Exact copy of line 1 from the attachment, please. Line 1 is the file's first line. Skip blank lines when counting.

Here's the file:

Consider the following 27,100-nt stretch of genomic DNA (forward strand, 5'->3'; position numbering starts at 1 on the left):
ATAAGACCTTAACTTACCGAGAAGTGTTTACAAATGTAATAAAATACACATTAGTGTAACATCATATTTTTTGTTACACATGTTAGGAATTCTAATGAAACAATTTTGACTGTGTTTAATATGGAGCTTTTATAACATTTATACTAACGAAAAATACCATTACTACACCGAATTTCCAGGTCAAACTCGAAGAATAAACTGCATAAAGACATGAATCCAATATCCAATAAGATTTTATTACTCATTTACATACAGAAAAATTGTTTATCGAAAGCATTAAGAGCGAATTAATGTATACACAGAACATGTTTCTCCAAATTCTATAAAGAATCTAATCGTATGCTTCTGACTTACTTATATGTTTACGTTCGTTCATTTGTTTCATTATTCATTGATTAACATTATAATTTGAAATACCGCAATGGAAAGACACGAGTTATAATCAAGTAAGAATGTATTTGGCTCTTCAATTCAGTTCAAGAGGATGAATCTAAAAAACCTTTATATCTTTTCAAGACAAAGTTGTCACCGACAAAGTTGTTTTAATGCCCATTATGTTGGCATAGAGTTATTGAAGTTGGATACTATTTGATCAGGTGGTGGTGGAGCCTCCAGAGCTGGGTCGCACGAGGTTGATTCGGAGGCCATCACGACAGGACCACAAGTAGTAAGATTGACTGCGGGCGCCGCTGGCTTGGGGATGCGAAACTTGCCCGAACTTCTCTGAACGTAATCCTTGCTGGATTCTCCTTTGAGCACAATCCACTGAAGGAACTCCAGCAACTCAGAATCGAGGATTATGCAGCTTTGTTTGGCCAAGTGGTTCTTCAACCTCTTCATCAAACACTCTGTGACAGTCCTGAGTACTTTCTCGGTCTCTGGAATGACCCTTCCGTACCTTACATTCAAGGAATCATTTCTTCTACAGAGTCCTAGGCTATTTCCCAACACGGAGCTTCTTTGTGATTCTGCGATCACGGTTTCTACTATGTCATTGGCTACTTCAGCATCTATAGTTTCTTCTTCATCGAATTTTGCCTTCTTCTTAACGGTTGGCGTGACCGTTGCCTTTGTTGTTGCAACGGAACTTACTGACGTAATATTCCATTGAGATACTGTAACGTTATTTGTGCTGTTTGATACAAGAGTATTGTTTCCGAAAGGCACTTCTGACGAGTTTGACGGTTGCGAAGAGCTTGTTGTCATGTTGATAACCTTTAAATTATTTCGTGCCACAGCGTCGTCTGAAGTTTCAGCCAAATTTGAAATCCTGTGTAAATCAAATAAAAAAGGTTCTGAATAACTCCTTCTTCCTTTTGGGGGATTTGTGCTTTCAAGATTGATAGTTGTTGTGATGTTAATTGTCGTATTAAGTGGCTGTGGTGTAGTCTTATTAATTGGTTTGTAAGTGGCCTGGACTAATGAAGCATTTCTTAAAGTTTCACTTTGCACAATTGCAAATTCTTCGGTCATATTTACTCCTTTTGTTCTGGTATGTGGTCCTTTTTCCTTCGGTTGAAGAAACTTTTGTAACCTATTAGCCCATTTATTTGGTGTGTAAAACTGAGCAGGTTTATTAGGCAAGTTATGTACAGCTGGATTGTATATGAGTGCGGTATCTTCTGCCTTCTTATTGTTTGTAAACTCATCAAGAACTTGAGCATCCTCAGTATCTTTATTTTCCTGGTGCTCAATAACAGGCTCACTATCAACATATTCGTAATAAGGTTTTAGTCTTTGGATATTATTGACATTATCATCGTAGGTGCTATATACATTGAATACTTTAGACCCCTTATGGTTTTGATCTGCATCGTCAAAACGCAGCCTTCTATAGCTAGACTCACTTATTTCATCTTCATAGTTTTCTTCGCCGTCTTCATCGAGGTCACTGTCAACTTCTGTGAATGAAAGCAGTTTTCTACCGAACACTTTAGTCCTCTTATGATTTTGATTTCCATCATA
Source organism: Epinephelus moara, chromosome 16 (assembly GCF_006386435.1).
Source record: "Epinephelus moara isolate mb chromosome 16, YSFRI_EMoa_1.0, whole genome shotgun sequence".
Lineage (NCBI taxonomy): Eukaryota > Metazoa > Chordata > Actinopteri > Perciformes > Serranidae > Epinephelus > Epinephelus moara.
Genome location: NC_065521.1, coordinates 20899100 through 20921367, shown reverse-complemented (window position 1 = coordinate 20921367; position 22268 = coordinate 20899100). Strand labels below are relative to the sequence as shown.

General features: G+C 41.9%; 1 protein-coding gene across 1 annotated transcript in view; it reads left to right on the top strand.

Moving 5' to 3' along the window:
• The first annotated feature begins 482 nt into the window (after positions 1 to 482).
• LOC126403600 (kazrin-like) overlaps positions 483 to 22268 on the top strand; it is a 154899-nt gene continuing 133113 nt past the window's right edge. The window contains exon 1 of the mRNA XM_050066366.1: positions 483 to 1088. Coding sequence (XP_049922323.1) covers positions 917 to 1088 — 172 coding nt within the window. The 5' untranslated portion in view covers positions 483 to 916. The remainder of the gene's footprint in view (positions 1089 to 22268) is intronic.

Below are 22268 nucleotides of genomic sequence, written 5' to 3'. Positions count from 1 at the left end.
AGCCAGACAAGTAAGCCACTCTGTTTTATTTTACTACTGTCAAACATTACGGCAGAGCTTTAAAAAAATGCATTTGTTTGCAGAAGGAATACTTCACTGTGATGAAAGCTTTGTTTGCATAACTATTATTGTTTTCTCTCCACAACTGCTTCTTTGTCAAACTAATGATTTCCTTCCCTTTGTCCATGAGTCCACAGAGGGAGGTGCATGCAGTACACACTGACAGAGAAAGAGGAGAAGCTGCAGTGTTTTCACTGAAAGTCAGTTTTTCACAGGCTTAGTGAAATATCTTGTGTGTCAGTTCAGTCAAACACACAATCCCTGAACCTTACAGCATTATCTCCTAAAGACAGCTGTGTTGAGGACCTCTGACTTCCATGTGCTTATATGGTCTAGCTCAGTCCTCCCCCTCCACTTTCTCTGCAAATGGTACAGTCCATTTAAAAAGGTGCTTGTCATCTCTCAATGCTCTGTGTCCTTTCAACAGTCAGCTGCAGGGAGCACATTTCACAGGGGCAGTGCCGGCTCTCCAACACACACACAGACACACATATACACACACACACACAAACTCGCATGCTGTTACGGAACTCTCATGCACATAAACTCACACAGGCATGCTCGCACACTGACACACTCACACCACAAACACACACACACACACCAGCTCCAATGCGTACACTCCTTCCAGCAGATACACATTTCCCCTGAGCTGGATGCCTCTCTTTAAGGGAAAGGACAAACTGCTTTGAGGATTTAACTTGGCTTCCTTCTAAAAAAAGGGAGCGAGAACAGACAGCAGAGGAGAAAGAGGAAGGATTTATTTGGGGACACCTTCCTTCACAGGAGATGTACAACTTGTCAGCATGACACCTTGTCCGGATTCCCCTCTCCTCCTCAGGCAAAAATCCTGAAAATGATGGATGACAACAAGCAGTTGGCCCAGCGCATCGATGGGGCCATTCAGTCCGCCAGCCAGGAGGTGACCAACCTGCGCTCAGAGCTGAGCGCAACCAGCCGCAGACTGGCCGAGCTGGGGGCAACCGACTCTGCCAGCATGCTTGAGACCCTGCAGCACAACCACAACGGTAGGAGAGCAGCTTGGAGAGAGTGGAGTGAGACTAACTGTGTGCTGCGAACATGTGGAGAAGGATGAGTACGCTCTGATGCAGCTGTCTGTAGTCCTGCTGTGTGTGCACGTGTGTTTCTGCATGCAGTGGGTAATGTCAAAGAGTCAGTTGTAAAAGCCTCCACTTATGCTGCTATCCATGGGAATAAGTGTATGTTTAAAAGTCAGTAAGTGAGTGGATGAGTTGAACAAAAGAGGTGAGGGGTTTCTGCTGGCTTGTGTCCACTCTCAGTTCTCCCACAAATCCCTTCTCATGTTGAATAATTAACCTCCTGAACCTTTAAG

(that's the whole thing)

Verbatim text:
Consider the following 27,100-nt stretch of genomic DNA (forward strand, 5'->3'; position numbering starts at 1 on the left):